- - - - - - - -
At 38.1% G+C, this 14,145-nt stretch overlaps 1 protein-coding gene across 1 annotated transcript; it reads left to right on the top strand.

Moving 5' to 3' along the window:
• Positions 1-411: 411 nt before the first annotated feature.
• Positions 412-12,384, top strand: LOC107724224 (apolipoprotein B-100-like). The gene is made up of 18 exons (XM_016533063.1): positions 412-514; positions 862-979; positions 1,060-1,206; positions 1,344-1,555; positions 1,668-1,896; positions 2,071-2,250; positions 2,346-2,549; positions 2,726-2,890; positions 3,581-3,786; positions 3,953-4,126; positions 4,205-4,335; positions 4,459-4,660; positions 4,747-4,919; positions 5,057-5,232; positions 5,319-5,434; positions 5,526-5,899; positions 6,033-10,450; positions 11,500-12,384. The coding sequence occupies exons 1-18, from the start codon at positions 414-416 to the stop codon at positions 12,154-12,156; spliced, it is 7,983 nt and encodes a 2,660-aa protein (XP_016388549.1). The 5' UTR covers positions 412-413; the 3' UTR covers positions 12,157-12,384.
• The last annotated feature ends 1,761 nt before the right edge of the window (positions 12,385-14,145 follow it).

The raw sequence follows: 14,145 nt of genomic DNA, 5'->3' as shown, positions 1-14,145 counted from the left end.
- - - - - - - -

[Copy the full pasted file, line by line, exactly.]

At 38.1% G+C, this 14,145-nt stretch overlaps 1 protein-coding gene across 1 annotated transcript; it reads left to right on the top strand.

Moving 5' to 3' along the window:
• Positions 1-411: 411 nt before the first annotated feature.
• Positions 412-12,384, top strand: LOC107724224 (apolipoprotein B-100-like). The gene is made up of 18 exons (XM_016533063.1): positions 412-514; positions 862-979; positions 1,060-1,206; positions 1,344-1,555; positions 1,668-1,896; positions 2,071-2,250; positions 2,346-2,549; positions 2,726-2,890; positions 3,581-3,786; positions 3,953-4,126; positions 4,205-4,335; positions 4,459-4,660; positions 4,747-4,919; positions 5,057-5,232; positions 5,319-5,434; positions 5,526-5,899; positions 6,033-10,450; positions 11,500-12,384. The coding sequence occupies exons 1-18, from the start codon at positions 414-416 to the stop codon at positions 12,154-12,156; spliced, it is 7,983 nt and encodes a 2,660-aa protein (XP_016388549.1). The 5' UTR covers positions 412-413; the 3' UTR covers positions 12,157-12,384.
• The last annotated feature ends 1,761 nt before the right edge of the window (positions 12,385-14,145 follow it).

The raw sequence follows: 14,145 nt of genomic DNA, 5'->3' as shown, positions 1-14,145 counted from the left end.